– Share belonging to a private or public company
– Assets issued by the central government as mentioned in the official gazette for the purpose of special investment.
It should be noted that the exemption limit is not applicable to an NRI if the only source of their income is short term capital gains taxed at a special rate and/or long term capital gains.
6) Income from Other Sources: NRIs have to pay tax on interest income earned on savings accounts and fixed deposits held in Indian bank accounts. NRO accounts have interest income which is completely taxable. Interest earned on FCNR and NRE is not subject to tax.
The following deductions are available to NRIs filing tax:
1) Tuition fee payment for children: Tuition fees paid by an NRI to any Indian educational institution, for the full-time education of maximum two children, is tax deductible.
2) Principal repayments on property loan: Repayment of a loan taken for the purpose of constructing or purchasing a house is tax deductible. Interest on home loan and property tax are also tax deductible.
3) Unit-linked insurance plan (ULIPS): ULIPS, sold with life insurance, is eligible for deduction under Section 80C.
4) Life insurance premium payment: NRI can claim a deduction on life insurance premium payments if the the policy has been bought in the NRI’s name or in their spouses name or their child’s name (the child may be independent/ dependent, major /minor, or unmarried / married). However, the premium must be less than 10%, for the NRI to be eligible for the deduction.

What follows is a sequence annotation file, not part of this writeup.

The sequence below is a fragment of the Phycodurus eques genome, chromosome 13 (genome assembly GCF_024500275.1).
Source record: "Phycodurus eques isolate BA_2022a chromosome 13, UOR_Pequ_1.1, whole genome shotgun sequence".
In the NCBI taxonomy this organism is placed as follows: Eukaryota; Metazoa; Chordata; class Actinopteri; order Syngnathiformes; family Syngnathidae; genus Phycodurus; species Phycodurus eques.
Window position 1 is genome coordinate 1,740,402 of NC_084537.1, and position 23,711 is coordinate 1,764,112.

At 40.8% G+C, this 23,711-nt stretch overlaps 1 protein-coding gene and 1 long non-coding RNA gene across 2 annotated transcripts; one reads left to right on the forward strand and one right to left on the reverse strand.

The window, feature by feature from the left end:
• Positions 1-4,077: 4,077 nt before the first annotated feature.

5) Premium paid on health insurance: Premium paid on health insurance is tax deductible for NRIs. A maximum deduction of Rs 20,000 can be claimed if the NRI is a senior citizen. Else, maximum deduction of Rs 15,000 can be claimed by the NRI from themselves, their dependent children and their spouse. Deduction up to Rs 20, 000 can be claimed if the NRIs parents are senior citizens and a deduction up to Rs.15000 can be claimed for parents who are not senior citizens. A maximum deduction of Rs.5000 can be claimed for preventive health care.
6) Interest paid on education loan: Interest paid on education loan (for the NRI, their children, spouse or a student who is under the guardianship of the NRI) is tax deductible. There does not exist a limit on the amount that can be claimed as a deduction on the interest paid on an education loan. However, the repayment of the principal amount on an education loan is not a tax deductible event. The deduction can be claimed till the interest is paid or for a maximum period of 8 years – whichever occurs earlier.
7) Interest income on savings account: NRIs can claim a maximum deduction of Rs 10,000 on interest income from a savings bank account held with a bank, post office or co-operative society.
8) Donations: Donations made by NRIs are eligible for a tax deduction if according to Section 80G of the income tax act.
The last date for an individual NRI to file income tax is the 31st of July of every financial year. However, if the NRI is a partner in a firm, the last date for filing income tax is 30th September of the financial year. If they miss the last date, a belated return can be filed.